Auto Loss Costs Not Coming Down; Bigger Rate Hikes Ahead: Allstate CEO
Higher auto loss costs are here to stay, according to the leader of Allstate, who also said that his company will be pushing up auto insurance prices higher, and at a faster pace, for the balance of the year.
Speaking at the Barclays Global Financial Services Conference on earlier this month, Allstate President and Chief Executive Officer Tom Wilson said that higher loss costs have become “embedded in the system.” He also imagined a way of embedding automatic price increases triggered by severe weather into personal lines insurance coverage.
Wilson gave his take on auto loss cost trends in response to a question from Barclays insurance analyst Tracy Dolin-Benguigui, who asked how Allstate’s playbook has changed since 2015, when loss cost trend was a “frequency story.”
Referring to severity factors like used car price jumps and inflation in repair parts and labor costs, Wilson said, “We don’t believe these loss costs are going down.” While used car prices are moderating and leveling out, “we’re not going back to where we were before because it gets embedded in the system.”
“People buy cars; they get loans on cars…Nobody wants the prices to go down by 40 percent to get back to where they were. That’s not going to happen.”
“So, you act differently. And we have taken larger, more rapid price increases,” he said, outlining the first of several strategies that Allstate has put in place to get its combined ratio—a 105 for the first half of 2022—back down to historical levels in the mid-90s.
During prepared remarks he made before Dolin-Benguigui and audience members posed questions to the executive, Wilson reported that Allstate’s combined ratios averaged 6.5 points better than industry over the 2017-2021 time period. Late last year, the company started taking rate actions, with rates for the Allstate brand jumping 10 percent since fourth-quarter 2021 and 7.1 percent in this year alone. (Related article: Rate Hikes, Telematics, Data Science Leading Allstate Back to Profit)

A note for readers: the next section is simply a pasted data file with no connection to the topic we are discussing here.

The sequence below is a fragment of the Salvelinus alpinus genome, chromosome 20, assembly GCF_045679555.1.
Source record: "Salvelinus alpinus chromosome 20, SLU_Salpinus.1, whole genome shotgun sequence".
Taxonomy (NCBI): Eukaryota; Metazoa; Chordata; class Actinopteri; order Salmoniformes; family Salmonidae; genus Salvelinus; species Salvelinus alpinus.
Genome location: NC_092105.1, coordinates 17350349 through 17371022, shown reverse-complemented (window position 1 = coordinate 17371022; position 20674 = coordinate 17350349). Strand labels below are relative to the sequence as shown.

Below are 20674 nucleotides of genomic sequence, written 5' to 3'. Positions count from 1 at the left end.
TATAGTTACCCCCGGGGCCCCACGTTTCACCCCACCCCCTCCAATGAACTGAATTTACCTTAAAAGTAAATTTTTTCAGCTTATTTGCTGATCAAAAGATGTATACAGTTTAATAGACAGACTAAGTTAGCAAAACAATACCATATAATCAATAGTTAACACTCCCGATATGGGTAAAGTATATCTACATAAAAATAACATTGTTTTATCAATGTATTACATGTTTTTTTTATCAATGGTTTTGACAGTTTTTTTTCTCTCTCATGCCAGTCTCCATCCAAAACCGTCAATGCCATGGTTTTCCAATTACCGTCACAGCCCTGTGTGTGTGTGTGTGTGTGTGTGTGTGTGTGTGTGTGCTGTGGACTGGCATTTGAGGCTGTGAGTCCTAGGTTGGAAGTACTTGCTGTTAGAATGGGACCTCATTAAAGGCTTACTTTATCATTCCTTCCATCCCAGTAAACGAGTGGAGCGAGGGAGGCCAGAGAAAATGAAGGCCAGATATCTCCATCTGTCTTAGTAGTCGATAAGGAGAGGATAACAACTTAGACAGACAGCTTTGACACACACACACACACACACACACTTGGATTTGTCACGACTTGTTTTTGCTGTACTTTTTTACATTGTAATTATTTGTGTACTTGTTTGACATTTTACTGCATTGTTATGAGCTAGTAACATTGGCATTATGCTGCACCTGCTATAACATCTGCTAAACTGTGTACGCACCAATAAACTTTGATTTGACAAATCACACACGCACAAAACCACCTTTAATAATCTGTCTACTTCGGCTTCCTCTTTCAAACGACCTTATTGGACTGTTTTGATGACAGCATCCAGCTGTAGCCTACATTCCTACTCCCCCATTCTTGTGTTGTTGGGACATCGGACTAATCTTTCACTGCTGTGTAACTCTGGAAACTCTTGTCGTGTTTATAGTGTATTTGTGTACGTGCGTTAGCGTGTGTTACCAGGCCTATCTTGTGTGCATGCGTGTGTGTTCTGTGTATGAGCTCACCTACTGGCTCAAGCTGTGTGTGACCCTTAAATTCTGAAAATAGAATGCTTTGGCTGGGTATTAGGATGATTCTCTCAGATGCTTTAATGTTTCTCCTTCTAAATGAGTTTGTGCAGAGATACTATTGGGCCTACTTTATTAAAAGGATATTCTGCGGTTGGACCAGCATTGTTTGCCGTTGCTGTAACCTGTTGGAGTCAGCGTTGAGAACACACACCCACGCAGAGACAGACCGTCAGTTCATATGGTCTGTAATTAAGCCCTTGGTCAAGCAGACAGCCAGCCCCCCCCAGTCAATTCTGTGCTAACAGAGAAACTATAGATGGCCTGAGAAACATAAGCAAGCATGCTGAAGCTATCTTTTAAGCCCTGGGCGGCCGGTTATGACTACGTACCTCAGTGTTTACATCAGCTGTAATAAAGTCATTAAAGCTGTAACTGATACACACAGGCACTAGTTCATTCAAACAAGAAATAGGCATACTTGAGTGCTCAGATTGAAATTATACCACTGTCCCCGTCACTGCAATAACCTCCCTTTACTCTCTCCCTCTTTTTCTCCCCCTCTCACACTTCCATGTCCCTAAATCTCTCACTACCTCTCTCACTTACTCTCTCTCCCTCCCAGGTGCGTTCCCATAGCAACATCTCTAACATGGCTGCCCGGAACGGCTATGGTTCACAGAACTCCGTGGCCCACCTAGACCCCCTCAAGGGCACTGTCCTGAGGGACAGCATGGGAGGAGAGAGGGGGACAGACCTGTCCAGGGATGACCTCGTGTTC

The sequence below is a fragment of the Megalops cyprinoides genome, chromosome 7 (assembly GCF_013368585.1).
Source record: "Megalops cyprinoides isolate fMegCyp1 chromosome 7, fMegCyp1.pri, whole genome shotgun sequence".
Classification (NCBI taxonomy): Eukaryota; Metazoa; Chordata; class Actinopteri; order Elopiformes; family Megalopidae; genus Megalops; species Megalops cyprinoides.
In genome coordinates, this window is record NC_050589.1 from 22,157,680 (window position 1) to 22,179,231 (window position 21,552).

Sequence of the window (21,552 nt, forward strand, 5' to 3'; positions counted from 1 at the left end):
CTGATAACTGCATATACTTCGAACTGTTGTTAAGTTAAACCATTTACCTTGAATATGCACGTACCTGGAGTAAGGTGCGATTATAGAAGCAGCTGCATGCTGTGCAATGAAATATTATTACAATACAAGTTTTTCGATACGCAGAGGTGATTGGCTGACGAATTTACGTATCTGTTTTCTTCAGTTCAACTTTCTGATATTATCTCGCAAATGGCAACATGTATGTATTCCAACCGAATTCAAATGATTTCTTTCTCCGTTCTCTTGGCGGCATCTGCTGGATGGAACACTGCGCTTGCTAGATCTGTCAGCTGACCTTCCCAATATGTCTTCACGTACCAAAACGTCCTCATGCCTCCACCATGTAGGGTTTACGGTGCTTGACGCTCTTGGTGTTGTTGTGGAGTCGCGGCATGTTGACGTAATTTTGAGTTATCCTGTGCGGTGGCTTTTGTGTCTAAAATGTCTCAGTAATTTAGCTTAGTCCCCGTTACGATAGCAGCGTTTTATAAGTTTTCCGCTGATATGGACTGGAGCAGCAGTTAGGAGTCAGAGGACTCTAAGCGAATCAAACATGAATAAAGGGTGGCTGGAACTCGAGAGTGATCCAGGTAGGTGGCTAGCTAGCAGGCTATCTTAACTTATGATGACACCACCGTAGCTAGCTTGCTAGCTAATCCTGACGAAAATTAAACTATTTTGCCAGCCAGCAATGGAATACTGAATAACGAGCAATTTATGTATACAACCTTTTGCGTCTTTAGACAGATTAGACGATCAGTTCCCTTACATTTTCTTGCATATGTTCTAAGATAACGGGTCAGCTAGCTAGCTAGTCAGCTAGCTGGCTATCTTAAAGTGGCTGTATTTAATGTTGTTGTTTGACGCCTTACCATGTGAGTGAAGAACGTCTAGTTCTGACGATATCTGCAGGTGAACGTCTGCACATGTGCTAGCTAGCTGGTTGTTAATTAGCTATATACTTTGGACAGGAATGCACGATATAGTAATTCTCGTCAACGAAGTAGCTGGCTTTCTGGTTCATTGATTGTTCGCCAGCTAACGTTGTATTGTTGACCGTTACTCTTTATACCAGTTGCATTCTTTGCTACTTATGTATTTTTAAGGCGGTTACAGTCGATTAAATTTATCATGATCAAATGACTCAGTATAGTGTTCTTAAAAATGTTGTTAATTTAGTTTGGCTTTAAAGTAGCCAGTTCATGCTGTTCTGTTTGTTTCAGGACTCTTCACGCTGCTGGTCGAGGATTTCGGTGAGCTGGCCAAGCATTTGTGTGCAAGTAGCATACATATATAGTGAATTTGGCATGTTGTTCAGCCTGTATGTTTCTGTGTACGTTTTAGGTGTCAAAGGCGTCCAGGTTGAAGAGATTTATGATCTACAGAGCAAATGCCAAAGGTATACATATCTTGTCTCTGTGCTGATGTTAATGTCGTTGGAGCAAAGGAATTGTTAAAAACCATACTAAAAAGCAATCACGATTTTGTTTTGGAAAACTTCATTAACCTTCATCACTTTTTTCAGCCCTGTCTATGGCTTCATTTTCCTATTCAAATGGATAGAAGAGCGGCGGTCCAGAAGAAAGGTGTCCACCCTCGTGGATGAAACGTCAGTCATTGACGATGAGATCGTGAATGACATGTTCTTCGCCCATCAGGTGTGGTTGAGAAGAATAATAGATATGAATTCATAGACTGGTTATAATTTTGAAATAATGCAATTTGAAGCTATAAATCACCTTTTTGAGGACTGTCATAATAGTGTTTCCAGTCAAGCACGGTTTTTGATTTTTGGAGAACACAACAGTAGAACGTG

In addition to rate actions, he said Allstate is working to get back to profitability by implementing more restrictive underwriting actions on new business in locations and risk segments where the carrier cannot achieve adequate prices, offering California as an example. Allstate is also continuing actions to cut operating costs, which it began taking in 2018, with the goal of lowering an expense ratio measure of claims and underwriting expenses by 6.0 points by 2024. According to Wilson, the carrier is halfway there and also plans to reduce more costs—those related to advertising spending—for the remainder of 2022.
Finally, he said, “Claim practices have been modified to deal with a high inflation environment. That means getting there early, leveraging analytics, using scale [and] redesigning processes,” he said. “We have strategic partnerships with a bunch of parts suppliers where we buy, at discounts, [and with] repair facilities,” he said, explaining the benefits of scale. In addition, “we use predictive modeling to decide should we repair or replace this car” on collision claims, “and also to look at the likelihood of severe injury and attorney representation” on bodily injury claims, he said.
During the Q&A part of the fireside chat, Wilson suggested that attorneys are using their own predictive models as he discussed rising severity trends. “The plaintiff bar figured out how to use data and analytics and marketing to get more claimants,” he said, referring to a claims driver that compounds the impacts to more severe accidents and medical inflation. “We’re seeing more attorney representation,” he said, speculating that when people weren’t driving and getting into accidents during the pandemic, plaintiffs lawyers had to devise a way to get more cases. “Now they spend a billion dollars a year advertising,” he asserted.